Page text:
Each pattern is associated with a query. When a pattern is executed, it first performs the query, then cycles through each resulting row of the query. The execution is controlled by the data, the number of times each pattern is repeated depends on the number of rows in the result set.
A pattern can contain sub-patterns. When a pattern executes, during each cycle any sub-patterns are completely executed. For example, a pattern may have a query for all of the corporations in a given State, the sub-pattern may be all of the executive officers for a given company. At each cycle of the top level pattern, the sub-pattern cycles through all of the executive officers for the current corporation.
Each pattern object contains one or more Target Objects. During each cycle of the execution phase.
Patterns are objects that mirror the hierarchical structure of a series of SQL queries and sub-queries. With this architecture, a user could set up hierarchical structures of patterns and sub-patterns using different master pages and/or table formats, multiple row configurations within the same table, arrangements of unanchored frames on each body page, and complex hierarchical sub-queries within each flow or even each table cell.
A connection generally comprises a logical connections to a data source. A data source can be tab delimited ASCII file or an open database connectivity (ODBC) data source. Connections can also be made multiple data sources at a time.
Query objects are encapsulated specific requests to an assigned Connection Object for data. Each query is first executed and then the resulting data is accessed by looping through a series of fetch cycles. Query objects invoke standard query language (SQL) commands to the database engine.
A variable is generally a named memory location. During each fetch cycle, the contents of these variables are updated to reflect the current result set. The name of the variable makes the current contents available to the other objects in the system.
Conditions are objects that return a truth value based on current values from a database. They can be used to determine what information is transferred and how the information is formatted.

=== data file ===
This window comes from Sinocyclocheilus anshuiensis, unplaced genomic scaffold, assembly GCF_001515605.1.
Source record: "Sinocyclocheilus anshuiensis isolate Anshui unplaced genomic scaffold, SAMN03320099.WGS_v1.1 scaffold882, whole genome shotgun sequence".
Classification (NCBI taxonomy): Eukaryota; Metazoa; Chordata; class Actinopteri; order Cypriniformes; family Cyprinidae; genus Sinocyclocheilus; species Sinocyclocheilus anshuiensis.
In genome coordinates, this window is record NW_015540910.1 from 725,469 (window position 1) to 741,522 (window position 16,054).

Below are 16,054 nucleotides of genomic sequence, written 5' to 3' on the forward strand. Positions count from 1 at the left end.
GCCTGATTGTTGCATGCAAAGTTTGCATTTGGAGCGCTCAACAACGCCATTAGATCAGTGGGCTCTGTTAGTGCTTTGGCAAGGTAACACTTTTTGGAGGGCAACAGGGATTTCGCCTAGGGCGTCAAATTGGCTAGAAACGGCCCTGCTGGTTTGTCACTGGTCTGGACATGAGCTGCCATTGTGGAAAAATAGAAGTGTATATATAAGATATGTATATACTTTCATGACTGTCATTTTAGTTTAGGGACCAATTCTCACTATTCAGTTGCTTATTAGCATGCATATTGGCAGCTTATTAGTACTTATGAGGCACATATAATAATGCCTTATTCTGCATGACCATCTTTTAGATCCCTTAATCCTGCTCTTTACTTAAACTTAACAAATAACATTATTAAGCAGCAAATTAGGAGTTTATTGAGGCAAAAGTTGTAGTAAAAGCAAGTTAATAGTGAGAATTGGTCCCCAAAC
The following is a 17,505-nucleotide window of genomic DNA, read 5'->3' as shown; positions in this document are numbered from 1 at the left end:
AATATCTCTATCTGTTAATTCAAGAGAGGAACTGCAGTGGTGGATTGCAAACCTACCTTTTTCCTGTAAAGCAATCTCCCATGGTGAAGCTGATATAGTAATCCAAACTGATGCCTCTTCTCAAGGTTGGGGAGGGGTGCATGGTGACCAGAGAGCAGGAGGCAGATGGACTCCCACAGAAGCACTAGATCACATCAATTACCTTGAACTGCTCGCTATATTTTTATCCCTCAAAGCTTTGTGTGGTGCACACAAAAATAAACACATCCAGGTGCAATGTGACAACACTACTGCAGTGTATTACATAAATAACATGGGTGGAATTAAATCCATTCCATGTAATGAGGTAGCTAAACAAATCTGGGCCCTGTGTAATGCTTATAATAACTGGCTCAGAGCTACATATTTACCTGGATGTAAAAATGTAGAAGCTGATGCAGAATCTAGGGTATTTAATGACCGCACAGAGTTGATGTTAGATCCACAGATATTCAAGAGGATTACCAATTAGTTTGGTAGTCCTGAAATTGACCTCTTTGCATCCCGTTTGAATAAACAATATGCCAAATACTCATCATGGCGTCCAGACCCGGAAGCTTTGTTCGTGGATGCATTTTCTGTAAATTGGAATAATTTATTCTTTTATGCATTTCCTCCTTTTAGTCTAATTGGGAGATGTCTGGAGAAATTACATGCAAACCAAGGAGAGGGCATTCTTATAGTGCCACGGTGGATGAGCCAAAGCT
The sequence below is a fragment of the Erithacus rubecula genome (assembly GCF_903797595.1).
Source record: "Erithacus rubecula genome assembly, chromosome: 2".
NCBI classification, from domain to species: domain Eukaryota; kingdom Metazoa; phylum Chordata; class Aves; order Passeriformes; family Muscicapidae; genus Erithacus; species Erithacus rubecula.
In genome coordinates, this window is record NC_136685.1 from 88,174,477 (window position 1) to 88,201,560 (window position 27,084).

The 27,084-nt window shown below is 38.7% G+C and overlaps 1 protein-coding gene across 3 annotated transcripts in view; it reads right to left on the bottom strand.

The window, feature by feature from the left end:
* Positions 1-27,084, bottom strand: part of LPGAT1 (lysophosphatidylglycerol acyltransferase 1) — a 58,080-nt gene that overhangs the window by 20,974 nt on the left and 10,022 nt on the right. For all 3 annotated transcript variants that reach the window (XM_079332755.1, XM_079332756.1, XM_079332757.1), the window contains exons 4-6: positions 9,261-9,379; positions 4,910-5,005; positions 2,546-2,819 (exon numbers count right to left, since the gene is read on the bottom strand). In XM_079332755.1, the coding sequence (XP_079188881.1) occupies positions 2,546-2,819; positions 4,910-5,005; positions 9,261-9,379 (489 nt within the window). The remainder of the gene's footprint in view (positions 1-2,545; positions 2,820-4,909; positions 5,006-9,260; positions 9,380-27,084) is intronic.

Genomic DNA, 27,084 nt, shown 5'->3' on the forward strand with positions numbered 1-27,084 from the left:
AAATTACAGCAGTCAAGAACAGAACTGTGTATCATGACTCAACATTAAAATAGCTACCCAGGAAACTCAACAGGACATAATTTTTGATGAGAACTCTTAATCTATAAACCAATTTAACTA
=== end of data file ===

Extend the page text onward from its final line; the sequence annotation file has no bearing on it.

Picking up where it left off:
The architecture has a model of objects that are used to handle the query results. For example, string templates contain strings objects, which may be a character, a word, a phase, a paragraph, constant (non-database contained) text, markers, or other information. A string template is a grouping of string objects. This allows complete formatting control of information, whether it appears in a flow or table, on a character-by-character or object-by-object basis.
Because of our experience with database publishing to FrameMaker tables, the model was constructed to insert data into the most complex table layouts directly from the database. Varying table straddles, shading, and formats present no challenge to the architecture. Character formatting can even be changed on the fly to ensure that table cells don't wrap.
Images, text flow, and tables are all objects that are filled by the database and used to populate the resulting FrameMaker document. In short, the architecture can handle any difficult database publishing project—from directors with complex queries to multiple databases to catalogs with the varied page layouts. At this time, there is not a product that the architecture cannot successfully publish.
Since FrameMaker is the publishing engine, the system output can be in the form of FrameMaker, PDF, and HTML file formats. The database publishing architecture can take advantage of this, allowing users the capability of specifying output file requirements before or after database publishing.
In addition to the class of objects set forth above, another class of class of objects in this architecture are the Document Tokens. They act as the interface between the database publishing application and the formatting engine. They also manage the insertion of text and keep the information regarding its logical location. These token objects allow a document to be viewed as sequence of elements that together make up the document For live document publishing, these token objects obtain actual locations to insert text by using the current element they are assigned to manage. They can also obtain other useful information from the formatting engine, such as page breaks and line wraps.
The other class is a class of objects called publishing tokens. All the database publishing objects operate on the document through the use of these tokens in the present invention. The following is a collection of possible Publishing Token classes and how they operate: